The Late Minoan settlement of Vrondas is located in an elevated position, 2km south of Kavoussi. It was inhabited during the setting of the Minoan Civilization by Minoans who moved to the peaks of the Cretan mountains so as to protect themselves from the Dorians who occupied the island.
Vrondas was first explored in 1900 by Harriet Boyd (Hawes), who found a large building with a forecourt and storerooms on top of the ridge, a massive wall along the east, eight beehive-shaped corbelled tombs (tholoi) to the north and northwest dating to the Subminoan Period (1025-1000 BC).
Excavations were renewed in 1987 and continued through 1992 under the auspices of the American School of Classical Studies at Athens. They revealed a small settlement of the Late Minoan Period (1200-1025BC) on the summit with a large mansion on top, a shrine on the southwest and at least five house complexes. A late Minoan potter’s kiln west of the shrine has been reburied for protection. Also uncovered were 36 graves (745-680BC), containing cremation burials.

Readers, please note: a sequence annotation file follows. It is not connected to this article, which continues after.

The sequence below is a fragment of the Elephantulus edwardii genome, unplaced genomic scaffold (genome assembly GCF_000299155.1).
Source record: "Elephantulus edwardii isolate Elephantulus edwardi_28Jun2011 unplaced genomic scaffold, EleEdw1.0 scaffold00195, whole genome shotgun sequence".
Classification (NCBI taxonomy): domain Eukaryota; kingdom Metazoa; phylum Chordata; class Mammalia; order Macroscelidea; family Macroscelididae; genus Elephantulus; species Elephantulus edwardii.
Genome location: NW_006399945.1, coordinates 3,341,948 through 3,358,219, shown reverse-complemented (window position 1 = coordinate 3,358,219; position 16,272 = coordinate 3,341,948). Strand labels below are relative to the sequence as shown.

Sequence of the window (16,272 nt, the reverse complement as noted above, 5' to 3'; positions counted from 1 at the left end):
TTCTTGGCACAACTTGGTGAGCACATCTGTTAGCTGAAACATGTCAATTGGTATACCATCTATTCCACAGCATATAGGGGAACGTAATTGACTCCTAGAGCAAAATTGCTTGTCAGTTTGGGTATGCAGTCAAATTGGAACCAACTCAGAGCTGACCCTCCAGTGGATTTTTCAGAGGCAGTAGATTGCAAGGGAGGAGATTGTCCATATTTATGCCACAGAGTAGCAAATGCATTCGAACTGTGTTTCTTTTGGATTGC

The site was also used in the Bronze Age (2650-1750BC). After the settlement was abandoned and long after its use as a cemetery (1025-710 BC), the site was reused after the Venetian Times for sporadic settlement, as evidenced by many abandoned buildings around. Within walking distance, there is the old monastery of Aghia Paraskevi, where one of the few arcosolium of Crete survives. Also, next to it, there is the easternmost cluster of Cypress in Crete.